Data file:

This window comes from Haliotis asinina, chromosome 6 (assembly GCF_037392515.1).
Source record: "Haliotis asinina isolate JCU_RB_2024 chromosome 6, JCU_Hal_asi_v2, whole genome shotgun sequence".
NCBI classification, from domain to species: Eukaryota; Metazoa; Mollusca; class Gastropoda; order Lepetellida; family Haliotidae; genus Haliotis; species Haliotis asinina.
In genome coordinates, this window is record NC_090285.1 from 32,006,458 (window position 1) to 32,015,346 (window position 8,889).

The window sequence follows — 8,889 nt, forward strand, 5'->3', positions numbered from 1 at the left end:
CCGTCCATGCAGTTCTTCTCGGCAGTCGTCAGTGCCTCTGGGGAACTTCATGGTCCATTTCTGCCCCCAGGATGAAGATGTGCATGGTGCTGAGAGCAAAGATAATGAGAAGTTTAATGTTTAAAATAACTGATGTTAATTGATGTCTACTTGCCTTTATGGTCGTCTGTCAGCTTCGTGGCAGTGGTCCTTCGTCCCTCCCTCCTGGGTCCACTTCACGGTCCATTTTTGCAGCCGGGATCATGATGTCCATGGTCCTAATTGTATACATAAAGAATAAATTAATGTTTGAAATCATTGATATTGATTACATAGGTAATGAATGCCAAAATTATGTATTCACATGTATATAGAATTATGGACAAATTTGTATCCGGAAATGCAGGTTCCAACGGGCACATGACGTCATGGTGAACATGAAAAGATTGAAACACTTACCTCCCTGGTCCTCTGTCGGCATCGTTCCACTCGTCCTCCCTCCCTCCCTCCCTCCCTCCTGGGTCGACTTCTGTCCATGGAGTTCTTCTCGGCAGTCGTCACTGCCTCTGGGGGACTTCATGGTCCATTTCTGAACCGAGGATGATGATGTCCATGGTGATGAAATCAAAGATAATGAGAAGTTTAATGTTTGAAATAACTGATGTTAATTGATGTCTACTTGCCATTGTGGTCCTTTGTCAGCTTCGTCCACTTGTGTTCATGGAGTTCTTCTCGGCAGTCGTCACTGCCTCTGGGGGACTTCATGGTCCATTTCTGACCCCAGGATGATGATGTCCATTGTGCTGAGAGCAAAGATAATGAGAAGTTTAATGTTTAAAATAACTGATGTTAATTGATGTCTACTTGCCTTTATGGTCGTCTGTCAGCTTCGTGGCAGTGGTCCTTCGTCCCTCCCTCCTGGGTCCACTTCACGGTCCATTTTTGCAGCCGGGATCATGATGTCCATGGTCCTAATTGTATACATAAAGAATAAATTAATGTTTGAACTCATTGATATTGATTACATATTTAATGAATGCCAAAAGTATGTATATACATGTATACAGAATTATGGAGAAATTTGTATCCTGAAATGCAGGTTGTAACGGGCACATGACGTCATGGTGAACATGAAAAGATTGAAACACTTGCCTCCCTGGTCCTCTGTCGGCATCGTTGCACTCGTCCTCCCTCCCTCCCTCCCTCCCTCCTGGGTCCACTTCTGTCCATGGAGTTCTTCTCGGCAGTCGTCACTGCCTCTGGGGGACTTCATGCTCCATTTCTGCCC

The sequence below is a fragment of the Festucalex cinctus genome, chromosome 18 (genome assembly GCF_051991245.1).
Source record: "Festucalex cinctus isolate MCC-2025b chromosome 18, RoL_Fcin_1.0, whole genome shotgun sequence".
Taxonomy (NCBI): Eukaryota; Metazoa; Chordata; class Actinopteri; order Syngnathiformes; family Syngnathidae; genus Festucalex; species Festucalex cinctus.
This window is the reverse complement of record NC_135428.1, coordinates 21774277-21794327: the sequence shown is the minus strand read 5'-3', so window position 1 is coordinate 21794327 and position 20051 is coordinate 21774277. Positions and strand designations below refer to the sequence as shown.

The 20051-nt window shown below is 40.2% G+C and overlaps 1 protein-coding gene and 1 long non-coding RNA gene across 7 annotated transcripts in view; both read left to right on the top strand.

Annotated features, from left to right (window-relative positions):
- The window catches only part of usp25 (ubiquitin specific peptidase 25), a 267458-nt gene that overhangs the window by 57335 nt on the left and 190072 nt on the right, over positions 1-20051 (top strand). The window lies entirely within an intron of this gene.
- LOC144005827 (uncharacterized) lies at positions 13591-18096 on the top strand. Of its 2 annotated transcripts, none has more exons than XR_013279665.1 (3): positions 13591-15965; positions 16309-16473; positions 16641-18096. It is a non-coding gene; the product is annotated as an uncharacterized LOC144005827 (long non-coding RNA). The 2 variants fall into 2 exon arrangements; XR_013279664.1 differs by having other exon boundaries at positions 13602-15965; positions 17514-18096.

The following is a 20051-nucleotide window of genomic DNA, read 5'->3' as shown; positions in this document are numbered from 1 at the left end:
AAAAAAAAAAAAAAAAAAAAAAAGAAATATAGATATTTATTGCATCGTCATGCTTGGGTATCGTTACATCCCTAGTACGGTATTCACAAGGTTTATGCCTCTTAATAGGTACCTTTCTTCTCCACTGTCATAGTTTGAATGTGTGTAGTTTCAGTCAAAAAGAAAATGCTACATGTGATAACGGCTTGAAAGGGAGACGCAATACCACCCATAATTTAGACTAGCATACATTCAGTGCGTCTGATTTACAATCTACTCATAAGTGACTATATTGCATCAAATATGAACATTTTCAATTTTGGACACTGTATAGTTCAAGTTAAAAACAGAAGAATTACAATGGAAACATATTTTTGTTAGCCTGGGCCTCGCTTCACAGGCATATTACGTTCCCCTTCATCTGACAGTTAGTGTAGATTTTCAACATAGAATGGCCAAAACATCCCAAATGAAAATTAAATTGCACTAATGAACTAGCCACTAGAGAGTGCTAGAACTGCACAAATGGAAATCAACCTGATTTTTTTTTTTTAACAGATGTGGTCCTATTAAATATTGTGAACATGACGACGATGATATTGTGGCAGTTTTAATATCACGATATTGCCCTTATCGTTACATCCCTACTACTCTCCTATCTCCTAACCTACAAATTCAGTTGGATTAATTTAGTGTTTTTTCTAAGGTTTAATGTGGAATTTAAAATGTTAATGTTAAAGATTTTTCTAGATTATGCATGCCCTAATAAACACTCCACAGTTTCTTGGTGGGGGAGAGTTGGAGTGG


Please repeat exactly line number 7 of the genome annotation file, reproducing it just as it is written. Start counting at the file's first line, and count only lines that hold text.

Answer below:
The sequence below is a fragment of the Festucalex cinctus genome, chromosome 18 (genome assembly GCF_051991245.1).